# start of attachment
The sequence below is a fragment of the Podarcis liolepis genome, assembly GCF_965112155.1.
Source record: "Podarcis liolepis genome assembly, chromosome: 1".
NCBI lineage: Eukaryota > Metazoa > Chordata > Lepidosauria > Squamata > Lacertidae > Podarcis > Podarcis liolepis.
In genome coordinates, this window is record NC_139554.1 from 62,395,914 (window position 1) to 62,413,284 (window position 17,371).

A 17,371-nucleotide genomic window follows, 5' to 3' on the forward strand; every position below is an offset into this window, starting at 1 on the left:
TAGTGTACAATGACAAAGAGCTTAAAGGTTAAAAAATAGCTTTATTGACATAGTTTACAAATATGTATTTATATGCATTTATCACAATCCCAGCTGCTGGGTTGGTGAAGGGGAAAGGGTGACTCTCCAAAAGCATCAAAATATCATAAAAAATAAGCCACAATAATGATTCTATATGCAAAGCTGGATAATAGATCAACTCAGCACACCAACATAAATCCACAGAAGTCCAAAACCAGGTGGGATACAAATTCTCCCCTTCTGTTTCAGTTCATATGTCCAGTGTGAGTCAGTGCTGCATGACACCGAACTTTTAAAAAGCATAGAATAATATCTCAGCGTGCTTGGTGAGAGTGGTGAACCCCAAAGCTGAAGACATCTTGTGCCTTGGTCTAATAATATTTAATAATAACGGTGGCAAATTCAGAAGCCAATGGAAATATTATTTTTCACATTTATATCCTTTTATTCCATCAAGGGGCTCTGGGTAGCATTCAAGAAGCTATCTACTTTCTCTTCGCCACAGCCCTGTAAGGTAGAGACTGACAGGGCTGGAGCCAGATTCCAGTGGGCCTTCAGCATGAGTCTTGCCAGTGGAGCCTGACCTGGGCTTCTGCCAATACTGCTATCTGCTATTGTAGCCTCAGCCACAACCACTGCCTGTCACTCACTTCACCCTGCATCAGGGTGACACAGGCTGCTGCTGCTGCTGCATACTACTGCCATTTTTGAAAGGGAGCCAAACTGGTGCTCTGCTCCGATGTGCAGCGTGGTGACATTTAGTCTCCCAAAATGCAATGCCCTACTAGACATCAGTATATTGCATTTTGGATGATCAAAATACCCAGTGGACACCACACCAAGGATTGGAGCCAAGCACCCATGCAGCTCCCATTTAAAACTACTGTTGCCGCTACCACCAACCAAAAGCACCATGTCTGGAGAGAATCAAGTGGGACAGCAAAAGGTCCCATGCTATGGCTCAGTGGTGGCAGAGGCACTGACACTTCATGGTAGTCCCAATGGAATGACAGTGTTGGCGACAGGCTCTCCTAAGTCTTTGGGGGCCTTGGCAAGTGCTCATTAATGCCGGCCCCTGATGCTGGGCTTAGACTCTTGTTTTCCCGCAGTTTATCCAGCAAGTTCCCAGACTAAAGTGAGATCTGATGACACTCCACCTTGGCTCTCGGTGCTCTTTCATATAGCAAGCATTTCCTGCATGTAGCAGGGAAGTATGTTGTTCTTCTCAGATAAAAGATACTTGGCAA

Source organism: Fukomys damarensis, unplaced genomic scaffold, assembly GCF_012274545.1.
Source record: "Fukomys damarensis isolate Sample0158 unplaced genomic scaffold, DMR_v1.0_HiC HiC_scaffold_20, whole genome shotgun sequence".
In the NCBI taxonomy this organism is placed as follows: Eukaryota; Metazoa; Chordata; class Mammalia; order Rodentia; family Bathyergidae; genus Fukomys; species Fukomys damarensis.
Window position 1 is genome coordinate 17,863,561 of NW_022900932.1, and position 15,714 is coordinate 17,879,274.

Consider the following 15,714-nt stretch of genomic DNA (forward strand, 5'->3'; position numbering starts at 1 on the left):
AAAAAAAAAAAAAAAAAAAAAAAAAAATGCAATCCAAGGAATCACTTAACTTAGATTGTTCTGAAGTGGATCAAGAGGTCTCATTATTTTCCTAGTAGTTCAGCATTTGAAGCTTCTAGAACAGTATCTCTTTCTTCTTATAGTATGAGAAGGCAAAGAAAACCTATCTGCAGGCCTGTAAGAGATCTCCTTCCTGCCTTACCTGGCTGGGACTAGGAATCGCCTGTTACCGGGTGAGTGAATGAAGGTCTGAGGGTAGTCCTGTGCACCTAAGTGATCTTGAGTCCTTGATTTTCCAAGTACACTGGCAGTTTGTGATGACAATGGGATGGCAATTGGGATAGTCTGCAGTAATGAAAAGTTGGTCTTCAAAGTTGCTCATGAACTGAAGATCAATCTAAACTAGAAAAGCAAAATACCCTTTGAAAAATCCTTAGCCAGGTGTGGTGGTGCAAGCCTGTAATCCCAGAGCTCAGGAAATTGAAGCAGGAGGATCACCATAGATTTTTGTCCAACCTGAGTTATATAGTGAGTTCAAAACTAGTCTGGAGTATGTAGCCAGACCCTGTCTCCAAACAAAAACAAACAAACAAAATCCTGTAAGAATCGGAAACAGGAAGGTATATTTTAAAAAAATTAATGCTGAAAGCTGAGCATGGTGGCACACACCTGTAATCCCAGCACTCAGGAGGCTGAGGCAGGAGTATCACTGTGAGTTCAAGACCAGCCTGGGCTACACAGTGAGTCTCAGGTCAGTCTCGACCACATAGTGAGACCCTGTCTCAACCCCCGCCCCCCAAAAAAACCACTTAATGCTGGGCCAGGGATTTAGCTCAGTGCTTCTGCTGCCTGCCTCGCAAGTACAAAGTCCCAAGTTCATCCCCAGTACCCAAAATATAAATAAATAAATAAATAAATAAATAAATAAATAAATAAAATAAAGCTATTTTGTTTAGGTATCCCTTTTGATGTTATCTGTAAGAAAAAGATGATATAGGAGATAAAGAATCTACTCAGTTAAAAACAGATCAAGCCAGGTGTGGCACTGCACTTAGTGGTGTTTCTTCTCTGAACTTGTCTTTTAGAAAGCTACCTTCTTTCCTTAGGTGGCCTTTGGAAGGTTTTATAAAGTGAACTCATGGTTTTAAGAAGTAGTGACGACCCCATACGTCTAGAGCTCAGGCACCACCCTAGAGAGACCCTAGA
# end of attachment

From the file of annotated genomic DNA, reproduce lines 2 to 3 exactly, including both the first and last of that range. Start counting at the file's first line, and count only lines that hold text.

Source record: "Podarcis liolepis genome assembly, chromosome: 1".
NCBI lineage: Eukaryota > Metazoa > Chordata > Lepidosauria > Squamata > Lacertidae > Podarcis > Podarcis liolepis.